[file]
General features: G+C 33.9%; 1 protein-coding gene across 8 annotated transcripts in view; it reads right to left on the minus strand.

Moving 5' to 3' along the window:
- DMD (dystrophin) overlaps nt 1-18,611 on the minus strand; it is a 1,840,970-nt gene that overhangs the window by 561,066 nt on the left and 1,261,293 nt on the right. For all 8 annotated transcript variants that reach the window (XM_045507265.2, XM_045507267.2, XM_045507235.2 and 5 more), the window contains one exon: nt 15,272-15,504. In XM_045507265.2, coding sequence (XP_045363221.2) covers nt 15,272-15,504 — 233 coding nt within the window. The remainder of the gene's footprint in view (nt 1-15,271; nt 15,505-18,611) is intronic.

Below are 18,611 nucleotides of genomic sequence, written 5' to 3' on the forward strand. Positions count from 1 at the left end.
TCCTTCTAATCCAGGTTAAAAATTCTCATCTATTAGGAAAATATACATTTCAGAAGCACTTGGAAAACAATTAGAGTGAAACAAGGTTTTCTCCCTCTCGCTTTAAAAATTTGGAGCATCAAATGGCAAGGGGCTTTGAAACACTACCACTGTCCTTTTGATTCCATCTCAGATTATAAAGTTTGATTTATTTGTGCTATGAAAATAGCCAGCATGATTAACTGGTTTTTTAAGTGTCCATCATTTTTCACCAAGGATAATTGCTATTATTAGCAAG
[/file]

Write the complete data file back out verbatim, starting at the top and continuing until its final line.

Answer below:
General features: G+C 33.9%; 1 protein-coding gene across 8 annotated transcripts in view; it reads right to left on the minus strand.

Moving 5' to 3' along the window:
- DMD (dystrophin) overlaps nt 1-18,611 on the minus strand; it is a 1,840,970-nt gene that overhangs the window by 561,066 nt on the left and 1,261,293 nt on the right. For all 8 annotated transcript variants that reach the window (XM_045507265.2, XM_045507267.2, XM_045507235.2 and 5 more), the window contains one exon: nt 15,272-15,504. In XM_045507265.2, coding sequence (XP_045363221.2) covers nt 15,272-15,504 — 233 coding nt within the window. The remainder of the gene's footprint in view (nt 1-15,271; nt 15,505-18,611) is intronic.

Below are 18,611 nucleotides of genomic sequence, written 5' to 3' on the forward strand. Positions count from 1 at the left end.
TCCTTCTAATCCAGGTTAAAAATTCTCATCTATTAGGAAAATATACATTTCAGAAGCACTTGGAAAACAATTAGAGTGAAACAAGGTTTTCTCCCTCTCGCTTTAAAAATTTGGAGCATCAAATGGCAAGGGGCTTTGAAACACTACCACTGTCCTTTTGATTCCATCTCAGATTATAAAGTTTGATTTATTTGTGCTATGAAAATAGCCAGCATGATTAACTGGTTTTTTAAGTGTCCATCATTTTTCACCAAGGATAATTGCTATTATTAGCAAG